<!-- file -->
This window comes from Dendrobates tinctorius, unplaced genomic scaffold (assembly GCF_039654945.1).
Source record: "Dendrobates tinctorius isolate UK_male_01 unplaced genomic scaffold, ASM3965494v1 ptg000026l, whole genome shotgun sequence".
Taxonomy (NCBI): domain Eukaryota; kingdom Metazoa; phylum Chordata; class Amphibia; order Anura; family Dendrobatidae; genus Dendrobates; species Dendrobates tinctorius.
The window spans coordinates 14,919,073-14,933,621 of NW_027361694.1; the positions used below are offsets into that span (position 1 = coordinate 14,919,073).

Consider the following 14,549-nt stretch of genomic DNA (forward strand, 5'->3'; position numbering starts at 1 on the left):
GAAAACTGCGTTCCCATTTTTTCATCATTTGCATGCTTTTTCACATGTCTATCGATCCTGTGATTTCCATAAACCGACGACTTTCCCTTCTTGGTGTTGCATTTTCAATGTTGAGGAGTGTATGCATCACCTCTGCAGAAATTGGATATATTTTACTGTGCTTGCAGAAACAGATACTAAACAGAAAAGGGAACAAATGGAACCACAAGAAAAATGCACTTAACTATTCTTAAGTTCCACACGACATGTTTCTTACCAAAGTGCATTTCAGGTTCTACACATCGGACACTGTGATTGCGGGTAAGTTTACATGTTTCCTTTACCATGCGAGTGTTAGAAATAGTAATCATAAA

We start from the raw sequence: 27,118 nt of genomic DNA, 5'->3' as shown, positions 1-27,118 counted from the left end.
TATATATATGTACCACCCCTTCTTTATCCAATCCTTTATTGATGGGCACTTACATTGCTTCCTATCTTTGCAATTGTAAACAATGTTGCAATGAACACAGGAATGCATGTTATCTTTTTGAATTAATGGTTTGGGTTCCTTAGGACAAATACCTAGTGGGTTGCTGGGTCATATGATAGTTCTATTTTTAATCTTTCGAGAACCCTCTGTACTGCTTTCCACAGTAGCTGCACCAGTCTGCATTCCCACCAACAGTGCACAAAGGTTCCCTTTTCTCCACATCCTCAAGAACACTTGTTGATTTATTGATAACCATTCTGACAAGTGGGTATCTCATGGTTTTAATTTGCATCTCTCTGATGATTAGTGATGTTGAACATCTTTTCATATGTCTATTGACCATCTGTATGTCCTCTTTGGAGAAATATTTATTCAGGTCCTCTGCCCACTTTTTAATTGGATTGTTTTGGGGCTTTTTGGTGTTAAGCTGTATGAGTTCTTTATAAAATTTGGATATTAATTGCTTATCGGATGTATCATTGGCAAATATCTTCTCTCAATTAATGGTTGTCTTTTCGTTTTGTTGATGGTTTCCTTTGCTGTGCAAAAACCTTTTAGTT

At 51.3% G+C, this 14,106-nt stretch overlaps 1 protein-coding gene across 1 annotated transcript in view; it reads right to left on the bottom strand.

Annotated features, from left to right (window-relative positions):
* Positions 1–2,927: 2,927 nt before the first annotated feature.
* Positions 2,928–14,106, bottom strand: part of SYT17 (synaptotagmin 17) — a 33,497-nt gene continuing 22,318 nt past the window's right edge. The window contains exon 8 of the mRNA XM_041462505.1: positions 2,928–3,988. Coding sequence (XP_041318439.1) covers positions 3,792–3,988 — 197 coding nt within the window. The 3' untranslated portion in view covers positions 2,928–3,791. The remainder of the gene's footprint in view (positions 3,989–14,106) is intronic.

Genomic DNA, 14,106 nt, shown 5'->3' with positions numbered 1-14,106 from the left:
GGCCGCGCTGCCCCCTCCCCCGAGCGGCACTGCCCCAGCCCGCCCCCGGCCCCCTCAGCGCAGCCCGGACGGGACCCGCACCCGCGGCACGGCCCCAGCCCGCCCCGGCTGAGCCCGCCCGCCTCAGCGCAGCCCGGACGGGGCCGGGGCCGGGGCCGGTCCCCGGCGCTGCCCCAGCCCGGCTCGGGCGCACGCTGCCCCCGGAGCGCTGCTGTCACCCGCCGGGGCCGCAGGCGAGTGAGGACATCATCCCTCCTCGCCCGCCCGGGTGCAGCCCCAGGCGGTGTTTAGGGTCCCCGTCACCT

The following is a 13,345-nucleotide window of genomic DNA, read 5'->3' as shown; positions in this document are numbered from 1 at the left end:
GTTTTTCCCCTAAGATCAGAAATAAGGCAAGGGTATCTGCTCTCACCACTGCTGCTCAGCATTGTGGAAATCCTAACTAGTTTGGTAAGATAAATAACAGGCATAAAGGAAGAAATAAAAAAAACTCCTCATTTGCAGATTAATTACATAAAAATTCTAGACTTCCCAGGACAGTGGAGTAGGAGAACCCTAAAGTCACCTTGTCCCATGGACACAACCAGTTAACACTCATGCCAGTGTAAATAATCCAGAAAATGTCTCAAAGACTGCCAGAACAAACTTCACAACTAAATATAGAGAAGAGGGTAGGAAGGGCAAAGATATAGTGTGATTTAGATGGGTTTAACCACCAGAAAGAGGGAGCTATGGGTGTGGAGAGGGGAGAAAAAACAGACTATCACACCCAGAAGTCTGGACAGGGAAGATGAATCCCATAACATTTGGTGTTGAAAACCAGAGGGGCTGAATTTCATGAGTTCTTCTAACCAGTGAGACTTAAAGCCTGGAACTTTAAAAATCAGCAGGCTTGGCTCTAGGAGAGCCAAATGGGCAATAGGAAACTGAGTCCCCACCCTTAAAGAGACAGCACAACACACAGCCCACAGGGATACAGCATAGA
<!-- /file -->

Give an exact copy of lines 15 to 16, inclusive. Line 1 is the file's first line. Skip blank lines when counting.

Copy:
The following is a 13,345-nucleotide window of genomic DNA, read 5'->3' as shown; positions in this document are numbered from 1 at the left end:
GTTTTTCCCCTAAGATCAGAAATAAGGCAAGGGTATCTGCTCTCACCACTGCTGCTCAGCATTGTGGAAATCCTAACTAGTTTGGTAAGATAAATAACAGGCATAAAGGAAGAAATAAAAAAAACTCCTCATTTGCAGATTAATTACATAAAAATTCTAGACTTCCCAGGACAGTGGAGTAGGAGAACCCTAAAGTCACCTTGTCCCATGGACACAACCAGTTAACACTCATGCCAGTGTAAATAATCCAGAAAATGTCTCAAAGACTGCCAGAACAAACTTCACAACTAAATATAGAGAAGAGGGTAGGAAGGGCAAAGATATAGTGTGATTTAGATGGGTTTAACCACCAGAAAGAGGGAGCTATGGGTGTGGAGAGGGGAGAAAAAACAGACTATCACACCCAGAAGTCTGGACAGGGAAGATGAATCCCATAACATTTGGTGTTGAAAACCAGAGGGGCTGAATTTCATGAGTTCTTCTAACCAGTGAGACTTAAAGCCTGGAACTTTAAAAATCAGCAGGCTTGGCTCTAGGAGAGCCAAATGGGCAATAGGAAACTGAGTCCCCACCCTTAAAGAGACAGCACAACACACAGCCCACAGGGATACAGCATAGA